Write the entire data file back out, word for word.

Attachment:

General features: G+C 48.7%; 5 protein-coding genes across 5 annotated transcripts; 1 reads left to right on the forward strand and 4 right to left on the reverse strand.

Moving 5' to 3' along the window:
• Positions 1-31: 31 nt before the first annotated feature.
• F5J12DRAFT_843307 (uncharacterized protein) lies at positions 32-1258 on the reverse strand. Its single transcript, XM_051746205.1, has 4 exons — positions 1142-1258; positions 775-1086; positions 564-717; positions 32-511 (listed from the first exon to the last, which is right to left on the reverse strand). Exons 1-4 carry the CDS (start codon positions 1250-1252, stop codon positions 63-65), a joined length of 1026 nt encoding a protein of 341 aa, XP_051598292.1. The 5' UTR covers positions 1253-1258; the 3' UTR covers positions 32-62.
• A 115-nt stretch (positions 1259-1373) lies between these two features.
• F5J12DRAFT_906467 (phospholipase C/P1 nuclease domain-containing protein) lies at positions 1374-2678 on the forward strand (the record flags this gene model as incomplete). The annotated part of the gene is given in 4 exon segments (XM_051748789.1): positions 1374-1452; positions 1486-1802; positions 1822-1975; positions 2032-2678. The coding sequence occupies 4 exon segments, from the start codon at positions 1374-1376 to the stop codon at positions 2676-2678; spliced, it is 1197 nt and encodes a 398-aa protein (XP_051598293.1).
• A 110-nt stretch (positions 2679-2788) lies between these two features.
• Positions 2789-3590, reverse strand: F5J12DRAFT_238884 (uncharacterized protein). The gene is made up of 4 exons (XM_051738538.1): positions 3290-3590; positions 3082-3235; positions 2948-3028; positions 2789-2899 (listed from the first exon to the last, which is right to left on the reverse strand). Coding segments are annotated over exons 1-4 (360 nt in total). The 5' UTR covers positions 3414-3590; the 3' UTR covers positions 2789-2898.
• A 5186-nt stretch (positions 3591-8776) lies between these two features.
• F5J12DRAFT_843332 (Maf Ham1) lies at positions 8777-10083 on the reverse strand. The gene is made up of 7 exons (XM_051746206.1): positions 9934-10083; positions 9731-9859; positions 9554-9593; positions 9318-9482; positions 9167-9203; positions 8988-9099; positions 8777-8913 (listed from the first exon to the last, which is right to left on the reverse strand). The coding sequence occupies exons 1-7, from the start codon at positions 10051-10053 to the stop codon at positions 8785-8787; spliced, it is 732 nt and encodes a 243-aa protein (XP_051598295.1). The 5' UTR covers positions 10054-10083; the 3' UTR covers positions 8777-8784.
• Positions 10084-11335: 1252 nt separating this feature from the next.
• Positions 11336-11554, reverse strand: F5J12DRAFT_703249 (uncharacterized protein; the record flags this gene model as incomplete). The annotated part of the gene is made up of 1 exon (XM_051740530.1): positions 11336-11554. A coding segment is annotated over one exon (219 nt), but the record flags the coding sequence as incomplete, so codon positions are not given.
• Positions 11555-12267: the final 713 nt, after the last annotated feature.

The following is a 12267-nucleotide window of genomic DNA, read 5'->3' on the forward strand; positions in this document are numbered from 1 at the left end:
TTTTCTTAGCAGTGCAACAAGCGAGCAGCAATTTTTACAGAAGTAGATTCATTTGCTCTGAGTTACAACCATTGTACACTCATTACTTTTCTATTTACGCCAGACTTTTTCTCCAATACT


General features: G+C 48.7%; 5 protein-coding genes across 5 annotated transcripts; 1 reads left to right on the forward strand and 4 right to left on the reverse strand.

Moving 5' to 3' along the window:
• Positions 1-31: 31 nt before the first annotated feature.
• F5J12DRAFT_843307 (uncharacterized protein) lies at positions 32-1258 on the reverse strand. Its single transcript, XM_051746205.1, has 4 exons — positions 1142-1258; positions 775-1086; positions 564-717; positions 32-511 (listed from the first exon to the last, which is right to left on the reverse strand). Exons 1-4 carry the CDS (start codon positions 1250-1252, stop codon positions 63-65), a joined length of 1026 nt encoding a protein of 341 aa, XP_051598292.1. The 5' UTR covers positions 1253-1258; the 3' UTR covers positions 32-62.
• A 115-nt stretch (positions 1259-1373) lies between these two features.
• F5J12DRAFT_906467 (phospholipase C/P1 nuclease domain-containing protein) lies at positions 1374-2678 on the forward strand (the record flags this gene model as incomplete). The annotated part of the gene is given in 4 exon segments (XM_051748789.1): positions 1374-1452; positions 1486-1802; positions 1822-1975; positions 2032-2678. The coding sequence occupies 4 exon segments, from the start codon at positions 1374-1376 to the stop codon at positions 2676-2678; spliced, it is 1197 nt and encodes a 398-aa protein (XP_051598293.1).
• A 110-nt stretch (positions 2679-2788) lies between these two features.
• Positions 2789-3590, reverse strand: F5J12DRAFT_238884 (uncharacterized protein). The gene is made up of 4 exons (XM_051738538.1): positions 3290-3590; positions 3082-3235; positions 2948-3028; positions 2789-2899 (listed from the first exon to the last, which is right to left on the reverse strand). Coding segments are annotated over exons 1-4 (360 nt in total). The 5' UTR covers positions 3414-3590; the 3' UTR covers positions 2789-2898.
• A 5186-nt stretch (positions 3591-8776) lies between these two features.
• F5J12DRAFT_843332 (Maf Ham1) lies at positions 8777-10083 on the reverse strand. The gene is made up of 7 exons (XM_051746206.1): positions 9934-10083; positions 9731-9859; positions 9554-9593; positions 9318-9482; positions 9167-9203; positions 8988-9099; positions 8777-8913 (listed from the first exon to the last, which is right to left on the reverse strand). The coding sequence occupies exons 1-7, from the start codon at positions 10051-10053 to the stop codon at positions 8785-8787; spliced, it is 732 nt and encodes a 243-aa protein (XP_051598295.1). The 5' UTR covers positions 10054-10083; the 3' UTR covers positions 8777-8784.
• Positions 10084-11335: 1252 nt separating this feature from the next.
• Positions 11336-11554, reverse strand: F5J12DRAFT_703249 (uncharacterized protein; the record flags this gene model as incomplete). The annotated part of the gene is made up of 1 exon (XM_051740530.1): positions 11336-11554. A coding segment is annotated over one exon (219 nt), but the record flags the coding sequence as incomplete, so codon positions are not given.
• Positions 11555-12267: the final 713 nt, after the last annotated feature.

The following is a 12267-nucleotide window of genomic DNA, read 5'->3' on the forward strand; positions in this document are numbered from 1 at the left end:
TTTTCTTAGCAGTGCAACAAGCGAGCAGCAATTTTTACAGAAGTAGATTCATTTGCTCTGAGTTACAACCATTGTACACTCATTACTTTTCTATTTACGCCAGACTTTTTCTCCAATACT